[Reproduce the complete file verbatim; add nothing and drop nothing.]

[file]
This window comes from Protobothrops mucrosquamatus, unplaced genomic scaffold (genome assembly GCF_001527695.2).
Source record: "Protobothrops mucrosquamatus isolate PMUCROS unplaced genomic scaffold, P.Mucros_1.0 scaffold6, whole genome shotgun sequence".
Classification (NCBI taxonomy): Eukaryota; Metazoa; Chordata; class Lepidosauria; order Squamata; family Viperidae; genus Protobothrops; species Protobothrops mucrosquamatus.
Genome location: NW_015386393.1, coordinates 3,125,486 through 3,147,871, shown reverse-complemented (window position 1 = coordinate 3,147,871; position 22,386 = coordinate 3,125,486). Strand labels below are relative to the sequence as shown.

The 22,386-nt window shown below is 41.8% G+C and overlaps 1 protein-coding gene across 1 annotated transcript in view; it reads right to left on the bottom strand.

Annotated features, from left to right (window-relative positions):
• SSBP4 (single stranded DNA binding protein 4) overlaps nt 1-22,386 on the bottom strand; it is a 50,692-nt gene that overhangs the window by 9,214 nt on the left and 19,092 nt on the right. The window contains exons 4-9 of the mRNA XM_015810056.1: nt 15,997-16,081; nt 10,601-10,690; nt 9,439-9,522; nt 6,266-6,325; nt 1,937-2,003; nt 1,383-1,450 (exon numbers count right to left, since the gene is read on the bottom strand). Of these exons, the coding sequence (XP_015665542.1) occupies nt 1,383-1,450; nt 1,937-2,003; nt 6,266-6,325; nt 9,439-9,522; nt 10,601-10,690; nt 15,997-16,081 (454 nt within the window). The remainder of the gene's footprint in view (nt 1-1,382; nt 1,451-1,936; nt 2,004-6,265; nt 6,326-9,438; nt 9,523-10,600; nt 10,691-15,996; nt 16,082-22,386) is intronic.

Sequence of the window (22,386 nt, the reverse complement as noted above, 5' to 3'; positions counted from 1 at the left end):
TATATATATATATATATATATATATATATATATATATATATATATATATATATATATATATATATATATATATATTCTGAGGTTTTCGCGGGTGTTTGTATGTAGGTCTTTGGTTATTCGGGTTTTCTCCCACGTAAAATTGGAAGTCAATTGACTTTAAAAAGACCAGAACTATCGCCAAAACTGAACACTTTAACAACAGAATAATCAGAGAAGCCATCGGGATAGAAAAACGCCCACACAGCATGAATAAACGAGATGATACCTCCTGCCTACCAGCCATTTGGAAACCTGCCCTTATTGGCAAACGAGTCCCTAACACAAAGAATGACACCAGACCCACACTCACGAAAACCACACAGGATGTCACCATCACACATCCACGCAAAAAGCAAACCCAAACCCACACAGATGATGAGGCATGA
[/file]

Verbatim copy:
This window comes from Protobothrops mucrosquamatus, unplaced genomic scaffold (genome assembly GCF_001527695.2).
Source record: "Protobothrops mucrosquamatus isolate PMUCROS unplaced genomic scaffold, P.Mucros_1.0 scaffold6, whole genome shotgun sequence".
Classification (NCBI taxonomy): Eukaryota; Metazoa; Chordata; class Lepidosauria; order Squamata; family Viperidae; genus Protobothrops; species Protobothrops mucrosquamatus.
Genome location: NW_015386393.1, coordinates 3,125,486 through 3,147,871, shown reverse-complemented (window position 1 = coordinate 3,147,871; position 22,386 = coordinate 3,125,486). Strand labels below are relative to the sequence as shown.

The 22,386-nt window shown below is 41.8% G+C and overlaps 1 protein-coding gene across 1 annotated transcript in view; it reads right to left on the bottom strand.

Annotated features, from left to right (window-relative positions):
• SSBP4 (single stranded DNA binding protein 4) overlaps nt 1-22,386 on the bottom strand; it is a 50,692-nt gene that overhangs the window by 9,214 nt on the left and 19,092 nt on the right. The window contains exons 4-9 of the mRNA XM_015810056.1: nt 15,997-16,081; nt 10,601-10,690; nt 9,439-9,522; nt 6,266-6,325; nt 1,937-2,003; nt 1,383-1,450 (exon numbers count right to left, since the gene is read on the bottom strand). Of these exons, the coding sequence (XP_015665542.1) occupies nt 1,383-1,450; nt 1,937-2,003; nt 6,266-6,325; nt 9,439-9,522; nt 10,601-10,690; nt 15,997-16,081 (454 nt within the window). The remainder of the gene's footprint in view (nt 1-1,382; nt 1,451-1,936; nt 2,004-6,265; nt 6,326-9,438; nt 9,523-10,600; nt 10,691-15,996; nt 16,082-22,386) is intronic.

Sequence of the window (22,386 nt, the reverse complement as noted above, 5' to 3'; positions counted from 1 at the left end):
TATATATATATATATATATATATATATATATATATATATATATATATATATATATATATATATATATATATATATTCTGAGGTTTTCGCGGGTGTTTGTATGTAGGTCTTTGGTTATTCGGGTTTTCTCCCACGTAAAATTGGAAGTCAATTGACTTTAAAAAGACCAGAACTATCGCCAAAACTGAACACTTTAACAACAGAATAATCAGAGAAGCCATCGGGATAGAAAAACGCCCACACAGCATGAATAAACGAGATGATACCTCCTGCCTACCAGCCATTTGGAAACCTGCCCTTATTGGCAAACGAGTCCCTAACACAAAGAATGACACCAGACCCACACTCACGAAAACCACACAGGATGTCACCATCACACATCCACGCAAAAAGCAAACCCAAACCCACACAGATGATGAGGCATGA